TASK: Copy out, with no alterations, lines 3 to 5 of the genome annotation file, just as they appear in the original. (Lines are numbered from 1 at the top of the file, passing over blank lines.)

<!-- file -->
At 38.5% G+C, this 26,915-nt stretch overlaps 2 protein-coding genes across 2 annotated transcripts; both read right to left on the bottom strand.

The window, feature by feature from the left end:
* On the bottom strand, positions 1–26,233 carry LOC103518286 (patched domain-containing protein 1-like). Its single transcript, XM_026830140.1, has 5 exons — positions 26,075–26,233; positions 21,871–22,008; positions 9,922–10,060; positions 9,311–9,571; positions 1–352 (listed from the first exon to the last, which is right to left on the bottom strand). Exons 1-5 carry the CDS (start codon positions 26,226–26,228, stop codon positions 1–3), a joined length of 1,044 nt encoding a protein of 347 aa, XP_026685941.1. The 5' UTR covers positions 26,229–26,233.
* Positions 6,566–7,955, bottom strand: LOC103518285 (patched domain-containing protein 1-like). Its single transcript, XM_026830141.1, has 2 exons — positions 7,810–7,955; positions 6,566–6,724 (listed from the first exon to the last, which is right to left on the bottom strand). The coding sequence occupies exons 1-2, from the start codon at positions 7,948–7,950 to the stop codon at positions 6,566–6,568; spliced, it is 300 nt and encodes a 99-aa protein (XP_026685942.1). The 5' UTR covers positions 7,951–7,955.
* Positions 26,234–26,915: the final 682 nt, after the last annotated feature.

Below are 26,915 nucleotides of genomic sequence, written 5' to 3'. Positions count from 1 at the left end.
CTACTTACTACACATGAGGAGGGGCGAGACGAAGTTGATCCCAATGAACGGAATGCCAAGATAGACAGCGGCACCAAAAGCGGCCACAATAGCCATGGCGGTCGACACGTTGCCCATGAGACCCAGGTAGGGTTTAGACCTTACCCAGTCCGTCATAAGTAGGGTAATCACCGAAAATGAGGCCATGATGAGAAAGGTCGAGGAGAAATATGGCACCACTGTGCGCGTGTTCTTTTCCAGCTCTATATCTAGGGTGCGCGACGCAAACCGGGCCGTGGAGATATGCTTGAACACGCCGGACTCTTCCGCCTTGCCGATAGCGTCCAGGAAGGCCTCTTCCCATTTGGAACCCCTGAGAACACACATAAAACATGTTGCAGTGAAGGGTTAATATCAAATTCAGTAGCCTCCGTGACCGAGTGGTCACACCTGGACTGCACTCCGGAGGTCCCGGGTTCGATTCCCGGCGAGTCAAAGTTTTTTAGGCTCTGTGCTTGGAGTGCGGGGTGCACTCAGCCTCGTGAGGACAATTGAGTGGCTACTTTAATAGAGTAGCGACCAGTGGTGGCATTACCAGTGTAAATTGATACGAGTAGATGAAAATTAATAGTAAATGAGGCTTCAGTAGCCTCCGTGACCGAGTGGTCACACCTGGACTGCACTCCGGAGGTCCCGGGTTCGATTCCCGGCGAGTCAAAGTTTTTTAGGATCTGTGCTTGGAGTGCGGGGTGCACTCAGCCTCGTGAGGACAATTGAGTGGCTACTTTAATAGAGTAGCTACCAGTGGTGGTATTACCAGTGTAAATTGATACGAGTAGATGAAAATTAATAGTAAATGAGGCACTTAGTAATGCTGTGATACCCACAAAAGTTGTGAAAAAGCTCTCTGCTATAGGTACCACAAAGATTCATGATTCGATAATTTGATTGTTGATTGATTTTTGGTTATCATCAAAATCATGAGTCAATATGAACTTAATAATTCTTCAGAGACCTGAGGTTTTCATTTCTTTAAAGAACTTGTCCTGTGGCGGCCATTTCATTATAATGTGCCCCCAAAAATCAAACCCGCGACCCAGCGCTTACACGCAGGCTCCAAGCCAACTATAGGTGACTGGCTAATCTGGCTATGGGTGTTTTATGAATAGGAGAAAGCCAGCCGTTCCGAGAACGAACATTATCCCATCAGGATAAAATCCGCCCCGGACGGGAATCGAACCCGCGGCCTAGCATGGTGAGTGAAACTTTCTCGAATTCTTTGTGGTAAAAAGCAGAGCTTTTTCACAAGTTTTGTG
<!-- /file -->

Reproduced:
* On the bottom strand, positions 1–26,233 carry LOC103518286 (patched domain-containing protein 1-like). Its single transcript, XM_026830140.1, has 5 exons — positions 26,075–26,233; positions 21,871–22,008; positions 9,922–10,060; positions 9,311–9,571; positions 1–352 (listed from the first exon to the last, which is right to left on the bottom strand). Exons 1-5 carry the CDS (start codon positions 26,226–26,228, stop codon positions 1–3), a joined length of 1,044 nt encoding a protein of 347 aa, XP_026685941.1. The 5' UTR covers positions 26,229–26,233.
* Positions 6,566–7,955, bottom strand: LOC103518285 (patched domain-containing protein 1-like). Its single transcript, XM_026830141.1, has 2 exons — positions 7,810–7,955; positions 6,566–6,724 (listed from the first exon to the last, which is right to left on the bottom strand). The coding sequence occupies exons 1-2, from the start codon at positions 7,948–7,950 to the stop codon at positions 6,566–6,568; spliced, it is 300 nt and encodes a 99-aa protein (XP_026685942.1). The 5' UTR covers positions 7,951–7,955.
* Positions 26,234–26,915: the final 682 nt, after the last annotated feature.